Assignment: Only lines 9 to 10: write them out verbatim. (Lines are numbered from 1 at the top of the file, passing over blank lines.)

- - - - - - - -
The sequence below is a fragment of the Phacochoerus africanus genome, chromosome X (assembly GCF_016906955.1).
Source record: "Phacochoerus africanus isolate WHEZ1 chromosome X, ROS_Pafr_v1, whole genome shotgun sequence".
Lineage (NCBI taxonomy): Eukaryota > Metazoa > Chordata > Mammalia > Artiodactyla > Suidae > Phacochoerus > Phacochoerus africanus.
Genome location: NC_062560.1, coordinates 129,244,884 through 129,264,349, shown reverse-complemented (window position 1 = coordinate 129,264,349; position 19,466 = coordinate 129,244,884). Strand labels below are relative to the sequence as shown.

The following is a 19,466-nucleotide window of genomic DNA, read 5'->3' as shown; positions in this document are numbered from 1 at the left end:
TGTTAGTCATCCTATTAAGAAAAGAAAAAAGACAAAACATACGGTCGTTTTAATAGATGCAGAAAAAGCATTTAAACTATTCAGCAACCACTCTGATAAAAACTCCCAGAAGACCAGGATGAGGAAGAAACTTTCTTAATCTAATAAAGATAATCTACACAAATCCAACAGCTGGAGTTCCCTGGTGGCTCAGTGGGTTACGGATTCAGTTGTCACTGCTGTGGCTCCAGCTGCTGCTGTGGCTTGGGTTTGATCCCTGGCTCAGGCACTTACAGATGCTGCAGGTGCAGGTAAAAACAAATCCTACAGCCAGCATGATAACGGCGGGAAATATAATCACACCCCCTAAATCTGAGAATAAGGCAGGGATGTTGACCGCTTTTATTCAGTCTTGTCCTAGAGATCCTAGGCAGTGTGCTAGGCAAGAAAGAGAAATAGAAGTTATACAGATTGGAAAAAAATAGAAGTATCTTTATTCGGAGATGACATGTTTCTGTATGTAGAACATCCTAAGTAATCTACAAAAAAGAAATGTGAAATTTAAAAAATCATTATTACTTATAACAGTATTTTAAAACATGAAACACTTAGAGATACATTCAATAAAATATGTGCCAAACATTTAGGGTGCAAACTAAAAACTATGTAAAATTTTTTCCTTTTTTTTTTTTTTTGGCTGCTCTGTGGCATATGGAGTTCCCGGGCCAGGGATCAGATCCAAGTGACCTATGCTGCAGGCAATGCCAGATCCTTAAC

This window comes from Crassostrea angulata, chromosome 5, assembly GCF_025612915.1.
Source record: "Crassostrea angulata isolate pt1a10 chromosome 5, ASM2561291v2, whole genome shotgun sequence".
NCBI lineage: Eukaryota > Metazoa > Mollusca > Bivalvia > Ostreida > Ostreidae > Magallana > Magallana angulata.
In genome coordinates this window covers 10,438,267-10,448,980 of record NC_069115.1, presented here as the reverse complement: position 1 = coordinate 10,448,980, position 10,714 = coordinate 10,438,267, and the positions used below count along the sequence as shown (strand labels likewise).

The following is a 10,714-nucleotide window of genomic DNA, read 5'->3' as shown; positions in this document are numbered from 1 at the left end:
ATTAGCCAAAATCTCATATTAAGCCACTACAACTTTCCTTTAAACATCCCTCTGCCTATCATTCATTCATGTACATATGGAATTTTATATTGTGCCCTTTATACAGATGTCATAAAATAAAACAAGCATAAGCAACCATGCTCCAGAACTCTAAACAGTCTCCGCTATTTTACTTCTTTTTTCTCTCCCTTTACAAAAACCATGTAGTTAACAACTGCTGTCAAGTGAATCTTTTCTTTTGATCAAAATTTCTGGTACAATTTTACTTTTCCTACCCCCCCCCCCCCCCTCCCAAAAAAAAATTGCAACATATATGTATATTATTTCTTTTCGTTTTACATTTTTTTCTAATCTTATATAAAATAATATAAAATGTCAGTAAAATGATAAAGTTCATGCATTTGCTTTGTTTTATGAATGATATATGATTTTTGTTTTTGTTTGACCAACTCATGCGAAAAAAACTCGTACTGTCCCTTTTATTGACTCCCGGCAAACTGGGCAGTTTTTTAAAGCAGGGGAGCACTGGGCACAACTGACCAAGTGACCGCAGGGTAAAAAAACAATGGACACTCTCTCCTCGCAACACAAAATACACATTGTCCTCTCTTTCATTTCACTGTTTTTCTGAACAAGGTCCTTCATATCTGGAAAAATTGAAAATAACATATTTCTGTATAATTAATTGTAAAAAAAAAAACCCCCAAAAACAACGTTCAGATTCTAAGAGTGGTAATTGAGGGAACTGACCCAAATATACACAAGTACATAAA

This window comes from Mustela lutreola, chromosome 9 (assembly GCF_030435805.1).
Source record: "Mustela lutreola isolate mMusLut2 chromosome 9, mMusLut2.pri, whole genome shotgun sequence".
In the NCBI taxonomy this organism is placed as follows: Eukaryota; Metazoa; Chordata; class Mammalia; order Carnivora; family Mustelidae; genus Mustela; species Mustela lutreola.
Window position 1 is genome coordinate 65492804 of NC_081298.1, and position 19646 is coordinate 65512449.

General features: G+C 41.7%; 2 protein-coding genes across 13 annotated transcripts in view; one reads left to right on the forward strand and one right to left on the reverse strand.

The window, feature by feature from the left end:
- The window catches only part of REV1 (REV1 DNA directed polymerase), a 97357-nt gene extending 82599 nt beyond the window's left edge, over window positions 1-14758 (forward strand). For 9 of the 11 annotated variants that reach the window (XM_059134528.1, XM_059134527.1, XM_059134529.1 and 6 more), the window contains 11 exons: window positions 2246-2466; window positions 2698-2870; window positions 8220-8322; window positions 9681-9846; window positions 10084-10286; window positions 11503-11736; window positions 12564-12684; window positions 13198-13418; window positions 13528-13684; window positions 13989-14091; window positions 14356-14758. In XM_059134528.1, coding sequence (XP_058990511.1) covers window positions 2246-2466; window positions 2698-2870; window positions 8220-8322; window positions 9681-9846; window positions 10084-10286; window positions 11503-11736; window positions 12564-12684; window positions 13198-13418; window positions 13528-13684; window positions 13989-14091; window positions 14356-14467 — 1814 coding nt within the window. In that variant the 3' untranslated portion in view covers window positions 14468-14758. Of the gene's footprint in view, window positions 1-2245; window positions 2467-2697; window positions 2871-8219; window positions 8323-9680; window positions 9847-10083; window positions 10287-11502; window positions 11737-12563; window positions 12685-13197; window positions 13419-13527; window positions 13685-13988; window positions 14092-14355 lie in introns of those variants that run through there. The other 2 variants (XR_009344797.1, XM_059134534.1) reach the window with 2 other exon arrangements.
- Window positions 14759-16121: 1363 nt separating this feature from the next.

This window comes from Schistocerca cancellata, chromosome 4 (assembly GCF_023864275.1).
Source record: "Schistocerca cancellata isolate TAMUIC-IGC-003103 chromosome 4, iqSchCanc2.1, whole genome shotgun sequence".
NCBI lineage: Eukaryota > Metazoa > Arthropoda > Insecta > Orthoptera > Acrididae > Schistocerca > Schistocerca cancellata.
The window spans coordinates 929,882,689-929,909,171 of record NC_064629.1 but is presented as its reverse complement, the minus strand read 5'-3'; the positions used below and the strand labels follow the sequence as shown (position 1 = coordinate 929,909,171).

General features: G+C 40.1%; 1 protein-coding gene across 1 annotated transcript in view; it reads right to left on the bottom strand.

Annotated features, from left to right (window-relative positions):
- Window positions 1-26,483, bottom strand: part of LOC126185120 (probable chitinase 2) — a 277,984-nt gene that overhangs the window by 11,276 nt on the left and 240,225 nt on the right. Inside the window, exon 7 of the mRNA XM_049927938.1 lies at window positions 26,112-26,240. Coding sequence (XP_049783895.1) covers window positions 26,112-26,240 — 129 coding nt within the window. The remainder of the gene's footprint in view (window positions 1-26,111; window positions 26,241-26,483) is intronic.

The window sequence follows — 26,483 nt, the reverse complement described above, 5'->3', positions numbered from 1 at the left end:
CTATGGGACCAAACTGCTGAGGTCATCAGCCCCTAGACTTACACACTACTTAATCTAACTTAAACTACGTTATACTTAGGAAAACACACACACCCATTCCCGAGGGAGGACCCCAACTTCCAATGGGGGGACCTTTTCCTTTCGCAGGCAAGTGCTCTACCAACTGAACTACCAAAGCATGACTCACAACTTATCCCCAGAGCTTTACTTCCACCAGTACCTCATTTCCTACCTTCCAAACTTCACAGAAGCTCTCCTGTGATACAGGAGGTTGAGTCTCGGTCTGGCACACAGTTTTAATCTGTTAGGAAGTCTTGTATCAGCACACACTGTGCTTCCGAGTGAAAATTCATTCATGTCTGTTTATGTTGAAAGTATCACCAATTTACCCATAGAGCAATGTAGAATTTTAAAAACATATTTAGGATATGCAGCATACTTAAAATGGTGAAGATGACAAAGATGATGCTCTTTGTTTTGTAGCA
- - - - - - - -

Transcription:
NCBI lineage: Eukaryota > Metazoa > Mollusca > Bivalvia > Ostreida > Ostreidae > Magallana > Magallana angulata.
In genome coordinates this window covers 10,438,267-10,448,980 of record NC_069115.1, presented here as the reverse complement: position 1 = coordinate 10,448,980, position 10,714 = coordinate 10,438,267, and the positions used below count along the sequence as shown (strand labels likewise).